Above: AT&SF 2926 in California pulling the Chief, a passenger train. Photographs by Western Railway Museum Archives.
In 1999, when Albuquerque Mayor Jim Baca decided to sell the AT&SF 2926 to the New Mexico Steam Locomotive and Railroad Historical Society, the behemoth had been a fixture of Coronado Park since 1956. Kids treated it like a playground. A park sprinkler system had rusted the components. Some of Albuquerque’s unsheltered residents were living inside the steam engine. Parts had been stolen. And there was asbestos in the jacket.
“For one dollar, we ended up buying a $3.5 million problem,” says chief safety officer Jon Spargo from the outside of a trailer the historical society affectionately calls its “world headquarters.” Just a few footsteps away, past the “Foamer Garden” (foamers are to trains what groupies are to musicians) and more than a few feral cats, the train gleams beneath a bright blue sky on a stretch of track just off Eighth Street.
Between 1944 and 1953, the Atchison, Topeka & Santa Fe steam engine carried passengers, including men on their way to the war front, and freight from Kansas City through Albuquerque and on to the West Coast. Because diesel was at a premium, AT&SF resorted to using an older technology—steam—making this one of the last locomotives of its kind the railway ever built, but also one of the most modern. It clocked around one million miles before getting retired in 1953. Other models got scrapped since, while the 2925 sits in a museum in Sacramento, California. Of its series, the 2926 might be the only engine to run the tracks again.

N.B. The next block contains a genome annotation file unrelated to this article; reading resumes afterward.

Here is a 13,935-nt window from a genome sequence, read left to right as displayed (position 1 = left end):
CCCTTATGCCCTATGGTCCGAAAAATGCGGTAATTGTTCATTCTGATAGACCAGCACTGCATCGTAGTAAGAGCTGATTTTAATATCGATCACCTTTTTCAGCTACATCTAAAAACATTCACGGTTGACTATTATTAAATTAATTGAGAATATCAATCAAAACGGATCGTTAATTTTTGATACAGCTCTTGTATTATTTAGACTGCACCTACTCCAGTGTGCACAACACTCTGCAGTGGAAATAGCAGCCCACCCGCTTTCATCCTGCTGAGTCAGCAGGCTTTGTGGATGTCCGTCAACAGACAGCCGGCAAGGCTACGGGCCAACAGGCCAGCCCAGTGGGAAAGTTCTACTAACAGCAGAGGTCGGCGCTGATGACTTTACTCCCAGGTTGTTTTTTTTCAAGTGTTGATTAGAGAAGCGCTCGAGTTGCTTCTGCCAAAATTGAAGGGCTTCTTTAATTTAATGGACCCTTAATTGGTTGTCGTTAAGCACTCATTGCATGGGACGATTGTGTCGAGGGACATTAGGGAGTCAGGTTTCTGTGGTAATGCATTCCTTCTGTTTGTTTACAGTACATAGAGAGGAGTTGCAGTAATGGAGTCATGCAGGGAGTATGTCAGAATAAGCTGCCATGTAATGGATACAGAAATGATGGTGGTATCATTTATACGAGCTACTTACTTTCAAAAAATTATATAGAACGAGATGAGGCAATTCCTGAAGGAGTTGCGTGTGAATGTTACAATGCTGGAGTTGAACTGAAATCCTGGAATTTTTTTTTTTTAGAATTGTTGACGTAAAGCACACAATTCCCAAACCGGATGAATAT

“When this thing is fired and ready to roll, we did a calculation that the energy equivalent of a fully steamed boiler up to pressure is roughly equal to about 6,000 pounds of TNT,” says Spargo. That energy was once used to pull passenger trains at over 100 miles per hour.
Inside world headquarters, the historical society displays photos marking stages of the renovation, as well as a copy of the check written back in 1999. It’s all a reminder of how much work has gone into the renovation—nearly 200,000 hours of labor over the course of two decades.
“We’ve literally touched every nut and bolt on this machine,” says Spargo, who’s known to wax poetic on train regulations and how to stay safe while working on the locomotive to volunteers who range in profession from lawyers, engineers, and doctors to welders and retired police officers.
The renovation has felt endless, but the historical society estimates that after multiple tests and following the strict railroad standards to a T, the project is nearly complete. The hope is that by late 2020, the 2926 will pull passenger cars once again. So far, trips to Las Vegas, New Mexico, and the Grand Canyon are on the table. While the train has held the historical society’s attention for so long, Mike Hartshorne, its president, says, “This restoration of a steam locomotive is really a story about people—New Mexicans of every background, race, religion, profession, political persuasion, who have one thing in common: We want to see the 2926 run again.”
Up to 60 volunteers work on AT&SF 2926 either Wednesday or Saturday, 9 a.m.–3 p.m. If the historical society can’t find a part, members fabricate it there. Visitors are welcome to take a tour on workdays, gawk at the size of the locomotive, and snap a couple of photos, but only if they wear a hard hat.